The Social Network(2010)
Drama about the founders of Facebook, directed by David Fincher (Zodiac, Fight Club) and starring Jesse Eisenberg (The Squid and the Whale) as Mark Zuckerberg. Based on the book The Accidental Billionaires by Ben Mezrich.... More
Nowadays, Facebook has over 500 million members, is valued at $US 16 billion and has changed the way people interact worldwide. Here the story focuses on the company's origins – in Harvard college dorm rooms – and how overnight success and wealth impacted on Facebook's founders.
Justin Timberlake plays Sean Parker, the Napster co-founder who became Facebook's founding president; and Andrew Garfield plays Eduardo Saverin, the Facebook co-founder who fell out with Zuckerberg.Hide
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BY Aaron-Yap2 Flicks Writer
Facebook CEO Mark Zuckerberg’s gone on record to label David Fincher’s scintillating tell-all of his company’s tumultuous inception as “fiction”, but questionable journalistic integrity is a small price to pay when you’re watching something as riveting and skillfully constructed as The Social Network.... More
In their adaptation of Ben Mezrich’s novel The Accidental Millionaires, Fincher and writer Aaron Sorkin (The West Wing) grip the viewer from the very first frame and proceed to translate what potentially is really dry material for cinema into a deft distillation of universal thematic hooks that form the core of many great stories: more so than the creation of a cultural phenomenon, The Social Network is the classic rags-to-riches tale, the ultimate revenge of the nerd and the heartbreaking autopsy of a broken friendship.
Played by Jesse Eisenberg, who pulls out a positively sociopathic performance that puts any reservations of his indie-geek “other Michael Cera” sensibilities at rest, Zuckerberg isn’t presented in the most flattering light, but the most human: unfalteringly brilliant but emotionally clueless. As jilted business partner Eduardo Saverin, Andrew Garfield touchingly embodies the personal collateral damage of Zuckerberg’s steamrolling.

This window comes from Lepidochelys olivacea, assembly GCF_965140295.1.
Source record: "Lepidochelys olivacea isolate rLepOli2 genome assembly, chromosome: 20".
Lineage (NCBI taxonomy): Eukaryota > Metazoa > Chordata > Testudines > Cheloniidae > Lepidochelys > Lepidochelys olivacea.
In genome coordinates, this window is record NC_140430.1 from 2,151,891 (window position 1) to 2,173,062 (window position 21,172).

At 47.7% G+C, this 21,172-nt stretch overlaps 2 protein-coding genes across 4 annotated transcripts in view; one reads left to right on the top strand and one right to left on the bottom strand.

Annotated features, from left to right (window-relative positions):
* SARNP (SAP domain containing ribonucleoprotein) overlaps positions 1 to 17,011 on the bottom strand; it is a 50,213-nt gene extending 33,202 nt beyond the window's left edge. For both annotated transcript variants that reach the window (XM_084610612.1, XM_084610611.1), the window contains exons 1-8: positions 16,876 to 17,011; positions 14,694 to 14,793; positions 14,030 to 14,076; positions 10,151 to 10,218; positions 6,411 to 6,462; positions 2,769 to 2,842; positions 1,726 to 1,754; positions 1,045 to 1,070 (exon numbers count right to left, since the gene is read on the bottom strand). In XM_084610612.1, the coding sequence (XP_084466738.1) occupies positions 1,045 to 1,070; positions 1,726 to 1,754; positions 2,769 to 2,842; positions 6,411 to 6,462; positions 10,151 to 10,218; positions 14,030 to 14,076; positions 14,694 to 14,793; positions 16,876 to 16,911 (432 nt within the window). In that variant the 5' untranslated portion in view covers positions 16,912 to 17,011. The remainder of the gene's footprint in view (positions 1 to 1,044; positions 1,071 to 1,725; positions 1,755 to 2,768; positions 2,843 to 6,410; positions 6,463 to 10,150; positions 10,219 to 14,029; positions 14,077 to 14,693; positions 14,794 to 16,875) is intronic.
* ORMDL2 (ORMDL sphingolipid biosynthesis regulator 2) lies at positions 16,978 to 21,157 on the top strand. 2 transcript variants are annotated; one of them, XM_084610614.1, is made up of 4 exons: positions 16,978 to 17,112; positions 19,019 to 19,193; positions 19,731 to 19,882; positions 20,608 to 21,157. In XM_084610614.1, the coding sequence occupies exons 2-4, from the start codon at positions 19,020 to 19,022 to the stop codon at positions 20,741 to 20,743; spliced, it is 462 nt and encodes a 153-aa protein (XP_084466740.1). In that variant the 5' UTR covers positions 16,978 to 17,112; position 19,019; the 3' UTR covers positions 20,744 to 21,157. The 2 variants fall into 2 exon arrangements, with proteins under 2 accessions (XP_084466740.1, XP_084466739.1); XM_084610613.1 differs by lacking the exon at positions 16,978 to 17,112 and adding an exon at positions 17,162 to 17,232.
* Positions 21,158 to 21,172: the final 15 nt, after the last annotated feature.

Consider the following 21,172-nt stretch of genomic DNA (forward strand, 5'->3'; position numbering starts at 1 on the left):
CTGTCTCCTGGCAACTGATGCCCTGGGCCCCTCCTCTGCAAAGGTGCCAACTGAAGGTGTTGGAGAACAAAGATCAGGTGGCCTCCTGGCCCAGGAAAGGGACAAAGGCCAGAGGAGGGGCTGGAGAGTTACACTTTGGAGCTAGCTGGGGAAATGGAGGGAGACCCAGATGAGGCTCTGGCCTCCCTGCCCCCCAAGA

With the exception of a canoe race montage which employs flashy “tilt-shift” photography to jarring effect, Fincher is all restrained visual rigour here, while Sorkin’s relentless, lighting-paced dialogue – matched with the nimble, non-linear editing – mirrors the speedy viral nature in which information is shared and processed in our age. An invigorating and vital film.Hide
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The Social Network
BY clararar superstar
It really was a shame this got (possibly unfairly) eclipsed by The King's Speech during awards season, but regardless of whether you love or hate or even use Facebook, or believe how close this was to true events, it's a brilliantly written and acted film that anyone can enjoy. I loved how I actually had to use my brain to keep up with all the dialogue, instead of letting it switch off as in most movies. Highly recommended.
BY Morgan-Maskell grader
Fincher and Sorkin have their fingerprints all over this film. The script is one of a kind. It's clever, it's fast and it's just really really great.
The musical score is mesmerising also, the haunting music at the start of the film as Zuckerberg walks through Havard sets up the tone of... More the entire film.
The sound editing and mixing is fantastic, the nightclub scene is a clinic in filmmaking as we can clearly hear the conversation with loud music blaring - Something that may go unappreciated by some.
However there are some lazy spots - Such as the use of the female lawyer to explain some things - The audience is getting told rather than shown. It seems like she is simply there to book-end a statement made by Rooney Mara's character at the beginning of the story. The female lawyer character just seems lazy.
Also, the plotline of the asian girlfriend seemed to come and go as it pleased which creates possibly one of the worst scenes in a good movie this year as she sets the bedroom of Andrew Garfield's character alight.
Aside from those two points, The Social Network is a clinic in filmmaking. Music, editing, sounds, cinematography, writing, direction with an incredibly strong lead performance - it is everything you want in a film.
8/10 - 4 StarsHide
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